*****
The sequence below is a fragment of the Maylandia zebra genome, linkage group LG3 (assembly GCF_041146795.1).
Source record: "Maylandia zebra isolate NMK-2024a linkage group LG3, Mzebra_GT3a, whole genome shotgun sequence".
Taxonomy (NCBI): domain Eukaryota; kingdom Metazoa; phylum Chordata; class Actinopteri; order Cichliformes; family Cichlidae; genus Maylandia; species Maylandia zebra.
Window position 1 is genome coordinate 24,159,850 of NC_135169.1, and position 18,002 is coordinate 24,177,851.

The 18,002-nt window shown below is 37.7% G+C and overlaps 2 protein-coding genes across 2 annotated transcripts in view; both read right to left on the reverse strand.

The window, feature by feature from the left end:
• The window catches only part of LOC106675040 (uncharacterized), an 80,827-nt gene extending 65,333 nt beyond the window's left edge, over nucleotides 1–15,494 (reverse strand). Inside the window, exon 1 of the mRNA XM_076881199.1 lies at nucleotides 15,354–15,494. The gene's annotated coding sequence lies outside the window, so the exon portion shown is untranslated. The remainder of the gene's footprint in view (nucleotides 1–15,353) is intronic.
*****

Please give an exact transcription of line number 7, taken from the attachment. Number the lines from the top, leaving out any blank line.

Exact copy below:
• The window catches only part of LOC106675040 (uncharacterized), an 80,827-nt gene extending 65,333 nt beyond the window's left edge, over nucleotides 1–15,494 (reverse strand). Inside the window, exon 1 of the mRNA XM_076881199.1 lies at nucleotides 15,354–15,494. The gene's annotated coding sequence lies outside the window, so the exon portion shown is untranslated. The remainder of the gene's footprint in view (nucleotides 1–15,353) is intronic.